In Article 3(q) of the AU’s amended Constitution, the AU hereby “…invite(s) and encourage(s) the full participation of the African Diaspora as an important part of our continent, in the building of the African Union.” How is the Diaspora to be incorporated into the AU? Initially, the Diaspora is to be included as voting members of ECOSOCC, which is one of the 11 permanent commissions of the AU. This was decided at the Interim ECOSOCC meeting in Addis Ababa in March 20, 2005 (in which several members of the Diaspora were present as non-voting Observers). Later, the Diaspora can be incorporated into most other aspects of the AU that are not specifically designated as the Assembly Commission (heads of state) and the Executive Council-Commission (Foreign Ministers). The Diaspora should become members of the Pan African Parliment, the AU Commission, various Technical Commissions, and all parts of the AU except the Assembly Heads of State and the Executive Council (Commission of Foreign Ministers). Okay, since ECOSOCC is a group of NGOs or community-based organizations, why can’t my organization just send me to represent Black folk? After all, I’m African-centered and so is my organization, and we’ve been out here for a very long time. We know what Black folk want. There are two reasons your organization cannot just appoint or designate you to go to represent it or to represent Black folk. The first reason is that while the AU itself did not lay down any stringent regulations and expectations about Diasporan AU Representatives (except the invitation itself and the AU’s definition of the Diaspora), ECOSOCC did identify some conditions that we should adhere to: (1) Diasporan Representatives cannot be currently elected officials in their respective countries (2) Diasporan Representatives cannot appoint themselves (3) Diasporan Representatives have to represent more than a single organization and should be elected (4) Diasporan Representatives must come from processes which reflect the voice of their respective communities (See ECOSOCC Membership Rules). The second reason is that whether you are from a respected organization such as the NOI or NBUF, NAACP, etc., or a smaller group, you do not represent all Black people in the USA, let alone the Diaspora. Calling a widely publicized and open Town Hall meeting brings in a variety of Black organizations and individuals. Out of that group, AU Representatives are nominated and then elected in a widely publicized and open Caucus. That insures a democratic community process. See Statues of ECOSOCC (google it). What does the acronym ECOSOCC mean? The Economic, Social and Cultural Commission is one of the permanent organs of the AU (not to be confused with the UN’s ECOSOCC). It is a grouping of 150 civil society organizations, which are also called NGOs (Non-governmental Organizations) and CBOs (community-based organizations. The Diaspora has been designated 20 members of that 150. Currently, only one AU permanent organ, the Economic Social and Cultural Council (ECOSOCC), has designated spaces for 20 members from the Diaspora. Based on a tentative, but operational and current, Diasporan agreement, this roughly means 4 will come from the USA, 1 from Canada, 3 from the Caribbean, 3 from Central America, 4 from South America, and 5 from Eurasia. Once our presence and performance has begun in the AU as elected/selected representatives, there will be places for the Diaspora in many other advisory committees, sub-committees and working groups, including ultimately, the Pan African Parliment.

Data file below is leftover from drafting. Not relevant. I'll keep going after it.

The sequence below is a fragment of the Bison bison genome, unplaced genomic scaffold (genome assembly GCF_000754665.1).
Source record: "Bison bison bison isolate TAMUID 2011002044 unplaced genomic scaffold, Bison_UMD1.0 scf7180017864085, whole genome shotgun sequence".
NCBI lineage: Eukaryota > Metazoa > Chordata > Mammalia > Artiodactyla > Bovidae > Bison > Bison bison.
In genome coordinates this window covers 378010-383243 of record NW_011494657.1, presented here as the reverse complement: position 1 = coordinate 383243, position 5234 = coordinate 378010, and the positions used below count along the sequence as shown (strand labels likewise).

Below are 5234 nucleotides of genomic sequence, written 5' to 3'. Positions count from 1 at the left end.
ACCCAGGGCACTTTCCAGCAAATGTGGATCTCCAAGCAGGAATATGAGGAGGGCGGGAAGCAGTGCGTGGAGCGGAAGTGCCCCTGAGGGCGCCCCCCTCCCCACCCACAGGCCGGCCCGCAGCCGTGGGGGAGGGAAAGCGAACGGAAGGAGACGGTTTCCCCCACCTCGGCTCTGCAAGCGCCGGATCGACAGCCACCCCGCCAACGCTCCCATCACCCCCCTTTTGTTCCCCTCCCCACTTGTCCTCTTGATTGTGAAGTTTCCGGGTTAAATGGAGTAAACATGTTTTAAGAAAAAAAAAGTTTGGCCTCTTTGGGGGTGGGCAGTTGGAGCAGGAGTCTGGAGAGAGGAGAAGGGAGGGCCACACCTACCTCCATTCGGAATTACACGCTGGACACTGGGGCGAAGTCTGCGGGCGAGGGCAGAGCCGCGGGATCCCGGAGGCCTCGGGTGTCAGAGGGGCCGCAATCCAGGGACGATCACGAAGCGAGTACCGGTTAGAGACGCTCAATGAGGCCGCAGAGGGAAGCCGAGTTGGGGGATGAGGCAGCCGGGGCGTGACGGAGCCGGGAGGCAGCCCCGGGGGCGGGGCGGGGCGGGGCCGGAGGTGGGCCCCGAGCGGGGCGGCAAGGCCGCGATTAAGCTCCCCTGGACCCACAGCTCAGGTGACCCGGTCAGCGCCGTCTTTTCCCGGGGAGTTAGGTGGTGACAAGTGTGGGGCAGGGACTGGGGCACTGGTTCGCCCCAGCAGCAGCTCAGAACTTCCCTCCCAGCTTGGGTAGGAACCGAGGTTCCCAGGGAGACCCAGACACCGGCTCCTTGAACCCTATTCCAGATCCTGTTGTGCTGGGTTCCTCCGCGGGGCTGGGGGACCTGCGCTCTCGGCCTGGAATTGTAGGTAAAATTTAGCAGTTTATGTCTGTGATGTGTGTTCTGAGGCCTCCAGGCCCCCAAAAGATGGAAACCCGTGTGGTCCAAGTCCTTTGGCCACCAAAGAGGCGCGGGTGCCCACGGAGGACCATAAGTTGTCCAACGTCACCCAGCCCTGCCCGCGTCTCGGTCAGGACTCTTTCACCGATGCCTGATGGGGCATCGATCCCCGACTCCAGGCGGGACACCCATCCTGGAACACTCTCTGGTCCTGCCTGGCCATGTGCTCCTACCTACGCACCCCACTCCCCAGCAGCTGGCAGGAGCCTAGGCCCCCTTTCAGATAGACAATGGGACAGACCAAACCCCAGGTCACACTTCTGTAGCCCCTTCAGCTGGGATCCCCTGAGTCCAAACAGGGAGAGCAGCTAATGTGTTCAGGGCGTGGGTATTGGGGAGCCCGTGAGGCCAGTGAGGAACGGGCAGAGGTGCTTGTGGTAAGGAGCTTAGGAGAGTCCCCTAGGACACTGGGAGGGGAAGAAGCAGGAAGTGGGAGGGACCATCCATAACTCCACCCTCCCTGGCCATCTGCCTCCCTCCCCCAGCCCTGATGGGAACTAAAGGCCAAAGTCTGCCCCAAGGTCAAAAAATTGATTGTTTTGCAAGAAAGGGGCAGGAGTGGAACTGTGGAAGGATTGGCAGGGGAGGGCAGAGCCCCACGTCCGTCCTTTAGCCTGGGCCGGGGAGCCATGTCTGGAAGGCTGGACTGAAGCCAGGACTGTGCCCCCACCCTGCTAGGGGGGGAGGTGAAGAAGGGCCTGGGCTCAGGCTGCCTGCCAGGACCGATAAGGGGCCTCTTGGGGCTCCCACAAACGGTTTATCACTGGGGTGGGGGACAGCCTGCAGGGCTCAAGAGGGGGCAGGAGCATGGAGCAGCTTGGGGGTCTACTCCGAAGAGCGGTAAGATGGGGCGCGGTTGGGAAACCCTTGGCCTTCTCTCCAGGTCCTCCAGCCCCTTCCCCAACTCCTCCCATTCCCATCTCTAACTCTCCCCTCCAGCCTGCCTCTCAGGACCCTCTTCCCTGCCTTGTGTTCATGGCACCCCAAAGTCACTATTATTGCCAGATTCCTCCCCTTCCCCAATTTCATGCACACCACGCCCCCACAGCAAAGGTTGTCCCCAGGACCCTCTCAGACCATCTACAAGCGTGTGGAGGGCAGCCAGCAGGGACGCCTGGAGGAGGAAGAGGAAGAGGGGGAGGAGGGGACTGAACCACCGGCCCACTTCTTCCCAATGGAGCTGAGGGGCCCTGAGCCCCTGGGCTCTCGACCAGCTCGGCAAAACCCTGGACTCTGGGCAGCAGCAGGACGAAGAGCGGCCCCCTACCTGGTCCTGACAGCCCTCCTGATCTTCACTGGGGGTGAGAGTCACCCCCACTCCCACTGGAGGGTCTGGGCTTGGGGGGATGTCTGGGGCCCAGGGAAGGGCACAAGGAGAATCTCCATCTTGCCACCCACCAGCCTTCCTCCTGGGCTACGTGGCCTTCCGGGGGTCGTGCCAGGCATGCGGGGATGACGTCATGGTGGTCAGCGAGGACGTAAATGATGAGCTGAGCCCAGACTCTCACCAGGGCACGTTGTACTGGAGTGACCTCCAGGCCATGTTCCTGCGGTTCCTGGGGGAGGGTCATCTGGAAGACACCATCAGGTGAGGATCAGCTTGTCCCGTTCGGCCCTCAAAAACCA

Sixth Region Diaspora Caucus Inc. (SRDC)